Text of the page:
Bastille Day !

America is my country and Paris is my hometown.
~Gertrude Stein

It may seem obvious from past ramblings that I am an unabashed francophile. So, given that today was Bastille Day, allow me to regale some. Sorry, Mario.

Every year this day we should remember and embrace the many bonds between both the republics of America and France. (America should now be more accurately deemed an oligarchy.) Founded upon principles of liberty and equality and violent revolutions launched by a deep resentment and distrust of monarchies, these two countries do have kindred origins. Unfortunately, in our age of microwave memory, bumper sticker rhetoric and historical ignorance, the shared admiration which should infuse our relationship is so often forgotten and discarded. Rational discourse sometimes devolves into jingoist rant. Even given the many errors of both countries’ ways and the diplomatic tensions that have arisen, some mutual respect and affection should bathe both sides of the pond.

To some, France and America may seem improbable partners. But, before you go there consider:

  • French fur traders and explorers blazed territories on the continent never before seen by whites.
  • The Revolutionary War which granted sovereignty and independence to the colonies would have likely been lost if not for French financial support, military backing, and naval superiority at Yorktown.
  • Marquis de La Fayette, who served as major general in the Continental Army and negotiated an increase in French patronage, was considered the adoptive son of George Washington.
  • The first comprehensive sociological study of the American people was written by a French historian, Alexis de Tocqueville.
  • The French language, which was the tongue of the English court and the civilized world, has lent so many words and phrases to American English.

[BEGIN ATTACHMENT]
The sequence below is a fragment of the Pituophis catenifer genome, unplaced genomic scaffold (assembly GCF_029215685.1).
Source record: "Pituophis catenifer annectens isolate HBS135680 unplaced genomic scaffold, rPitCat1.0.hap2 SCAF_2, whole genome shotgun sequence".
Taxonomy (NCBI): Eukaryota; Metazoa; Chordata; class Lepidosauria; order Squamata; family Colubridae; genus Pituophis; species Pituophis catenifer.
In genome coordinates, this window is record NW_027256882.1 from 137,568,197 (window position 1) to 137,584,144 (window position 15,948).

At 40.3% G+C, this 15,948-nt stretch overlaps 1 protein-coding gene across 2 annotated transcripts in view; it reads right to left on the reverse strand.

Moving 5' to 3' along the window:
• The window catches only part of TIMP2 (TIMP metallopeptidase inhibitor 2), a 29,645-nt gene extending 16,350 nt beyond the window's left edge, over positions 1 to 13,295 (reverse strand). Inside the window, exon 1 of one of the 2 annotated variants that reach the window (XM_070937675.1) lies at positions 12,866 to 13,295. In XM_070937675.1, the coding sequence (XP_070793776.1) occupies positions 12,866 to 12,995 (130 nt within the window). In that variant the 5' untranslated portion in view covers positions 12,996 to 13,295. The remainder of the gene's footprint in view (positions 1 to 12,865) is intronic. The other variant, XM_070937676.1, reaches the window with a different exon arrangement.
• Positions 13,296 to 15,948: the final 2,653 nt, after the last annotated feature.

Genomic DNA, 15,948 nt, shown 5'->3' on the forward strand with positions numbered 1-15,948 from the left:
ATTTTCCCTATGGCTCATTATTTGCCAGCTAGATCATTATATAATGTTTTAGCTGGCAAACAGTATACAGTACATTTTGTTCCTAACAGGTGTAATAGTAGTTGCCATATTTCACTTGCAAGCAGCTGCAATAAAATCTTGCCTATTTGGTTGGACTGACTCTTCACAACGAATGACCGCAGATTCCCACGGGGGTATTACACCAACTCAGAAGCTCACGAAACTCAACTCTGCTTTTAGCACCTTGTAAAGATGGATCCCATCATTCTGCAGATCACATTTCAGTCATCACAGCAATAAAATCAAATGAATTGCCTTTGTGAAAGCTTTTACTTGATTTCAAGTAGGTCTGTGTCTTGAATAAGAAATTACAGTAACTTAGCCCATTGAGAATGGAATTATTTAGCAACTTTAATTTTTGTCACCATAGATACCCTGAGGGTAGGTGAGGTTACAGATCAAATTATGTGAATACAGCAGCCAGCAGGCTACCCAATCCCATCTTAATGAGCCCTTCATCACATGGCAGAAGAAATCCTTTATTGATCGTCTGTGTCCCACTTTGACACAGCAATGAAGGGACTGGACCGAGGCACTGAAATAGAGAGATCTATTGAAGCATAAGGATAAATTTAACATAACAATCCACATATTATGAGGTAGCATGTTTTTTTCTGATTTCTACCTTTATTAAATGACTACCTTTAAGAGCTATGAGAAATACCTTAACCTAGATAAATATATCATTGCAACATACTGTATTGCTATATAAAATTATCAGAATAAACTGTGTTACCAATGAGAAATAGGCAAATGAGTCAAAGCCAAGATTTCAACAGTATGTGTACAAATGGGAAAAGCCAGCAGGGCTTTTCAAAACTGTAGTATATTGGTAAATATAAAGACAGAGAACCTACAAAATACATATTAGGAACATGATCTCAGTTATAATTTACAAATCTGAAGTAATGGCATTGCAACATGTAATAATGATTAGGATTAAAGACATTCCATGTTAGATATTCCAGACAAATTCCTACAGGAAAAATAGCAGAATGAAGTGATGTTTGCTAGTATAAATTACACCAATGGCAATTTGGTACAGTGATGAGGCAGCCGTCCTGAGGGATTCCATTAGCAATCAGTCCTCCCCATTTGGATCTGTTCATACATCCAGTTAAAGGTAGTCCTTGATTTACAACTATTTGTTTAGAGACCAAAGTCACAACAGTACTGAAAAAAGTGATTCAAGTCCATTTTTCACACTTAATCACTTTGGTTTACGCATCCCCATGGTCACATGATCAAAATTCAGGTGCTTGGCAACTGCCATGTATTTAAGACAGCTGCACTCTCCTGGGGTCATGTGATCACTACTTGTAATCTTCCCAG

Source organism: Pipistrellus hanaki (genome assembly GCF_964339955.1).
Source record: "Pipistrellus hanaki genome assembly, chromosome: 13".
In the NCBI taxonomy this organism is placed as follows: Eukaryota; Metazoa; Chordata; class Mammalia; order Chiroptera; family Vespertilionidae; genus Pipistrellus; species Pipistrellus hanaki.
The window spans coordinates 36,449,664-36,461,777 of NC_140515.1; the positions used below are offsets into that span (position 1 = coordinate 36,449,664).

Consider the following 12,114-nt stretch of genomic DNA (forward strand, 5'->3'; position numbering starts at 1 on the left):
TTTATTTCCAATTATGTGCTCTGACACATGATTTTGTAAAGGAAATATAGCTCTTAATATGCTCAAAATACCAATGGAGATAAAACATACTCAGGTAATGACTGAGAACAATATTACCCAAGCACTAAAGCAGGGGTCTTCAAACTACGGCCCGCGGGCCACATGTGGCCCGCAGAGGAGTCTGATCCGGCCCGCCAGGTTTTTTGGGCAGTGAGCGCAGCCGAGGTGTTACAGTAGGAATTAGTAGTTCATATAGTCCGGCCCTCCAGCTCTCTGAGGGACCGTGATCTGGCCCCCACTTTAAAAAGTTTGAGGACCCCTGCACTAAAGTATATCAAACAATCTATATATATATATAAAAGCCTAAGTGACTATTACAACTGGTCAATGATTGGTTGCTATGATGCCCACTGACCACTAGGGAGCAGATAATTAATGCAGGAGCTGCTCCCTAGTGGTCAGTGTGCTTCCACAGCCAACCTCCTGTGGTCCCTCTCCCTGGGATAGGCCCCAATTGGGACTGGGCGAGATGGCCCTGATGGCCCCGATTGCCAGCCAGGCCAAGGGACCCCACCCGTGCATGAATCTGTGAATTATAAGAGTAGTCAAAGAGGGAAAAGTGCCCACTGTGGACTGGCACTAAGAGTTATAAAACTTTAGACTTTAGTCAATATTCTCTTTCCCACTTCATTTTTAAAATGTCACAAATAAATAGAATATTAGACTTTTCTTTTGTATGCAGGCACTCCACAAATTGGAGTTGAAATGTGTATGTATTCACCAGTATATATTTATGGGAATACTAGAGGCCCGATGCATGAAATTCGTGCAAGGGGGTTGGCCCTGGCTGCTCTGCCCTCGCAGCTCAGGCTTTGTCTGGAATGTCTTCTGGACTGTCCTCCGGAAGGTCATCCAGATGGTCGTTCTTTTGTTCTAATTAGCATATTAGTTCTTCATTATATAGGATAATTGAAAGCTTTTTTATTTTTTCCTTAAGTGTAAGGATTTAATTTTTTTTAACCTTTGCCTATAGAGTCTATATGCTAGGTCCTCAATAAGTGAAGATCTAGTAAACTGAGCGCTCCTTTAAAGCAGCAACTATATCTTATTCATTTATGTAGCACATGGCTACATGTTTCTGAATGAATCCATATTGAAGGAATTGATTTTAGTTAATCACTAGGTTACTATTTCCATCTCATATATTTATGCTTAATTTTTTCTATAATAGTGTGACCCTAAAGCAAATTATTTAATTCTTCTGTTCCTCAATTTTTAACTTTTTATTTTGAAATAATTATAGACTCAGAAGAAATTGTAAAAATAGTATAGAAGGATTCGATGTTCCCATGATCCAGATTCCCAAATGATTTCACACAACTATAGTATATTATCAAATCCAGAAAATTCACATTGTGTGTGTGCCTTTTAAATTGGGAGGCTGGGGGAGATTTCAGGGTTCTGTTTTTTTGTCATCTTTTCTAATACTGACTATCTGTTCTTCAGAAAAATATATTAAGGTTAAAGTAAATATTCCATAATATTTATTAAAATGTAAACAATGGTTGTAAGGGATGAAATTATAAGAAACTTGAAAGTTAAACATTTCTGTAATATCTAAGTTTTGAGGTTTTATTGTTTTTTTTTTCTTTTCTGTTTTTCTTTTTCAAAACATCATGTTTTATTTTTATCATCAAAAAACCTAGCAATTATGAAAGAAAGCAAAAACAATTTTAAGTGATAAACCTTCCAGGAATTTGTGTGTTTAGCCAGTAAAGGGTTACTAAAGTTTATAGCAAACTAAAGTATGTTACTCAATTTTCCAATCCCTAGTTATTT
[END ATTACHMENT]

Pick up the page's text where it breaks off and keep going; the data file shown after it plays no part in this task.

• The states more than doubled in size with the purchase of the Louisiana Territory from France.
  • The Statue of Liberty, other statues and urban design plans were courtesy of French artists and designers.
  • Millions of Americans are of French descent and many still embrace the culture and language.
  • Flocks of exuberant American writers, musicians, artists have studied and performed freely in France.
  • During both world wars, innumerable American and French soldiers and civilians perished side by side on French soil.
  • Each nation has brazenly borrowed, shared and mimicked the other’s cultures, cuisines, wines, music, art, architecture, styles, and clothing.

Far from a comprehensive list.

This is not to say that meaningful criticism is out of order. Face it—neither country has been beyond reproach. Over history, both France and America have engaged in rampant colonialism, have committed heinous judicial sins, have pursued political imperialism, and have displayed condescending and arrogant behavior. Both have invaded, dominated and subordinated, even enslaved, other peoples. Both have cruelly and shamefully imprisoned, tortured, maimed and killed in the vainglorious name of the state. Both have engaged in improvident, tragic wars. Neither have clean hands. France and America have shared in some disgraceful histories, and ordinary citizens have a duty to remind partisan politicians and biased press alike.

These are imperfect societies governed by imperfect, sometimes maladjusted, peoples. They are ongoing political and anthropological experiments. Our cultural similarities should be cherished and the dissimilarities should not just be accomodated, but nutured. Mutual respect and a sane, humble historical perspective should ever underly our differences…with ever vigilant eyes toward not repeating dark history.

Chauvinism under the guise of patrotism has no place at this table.

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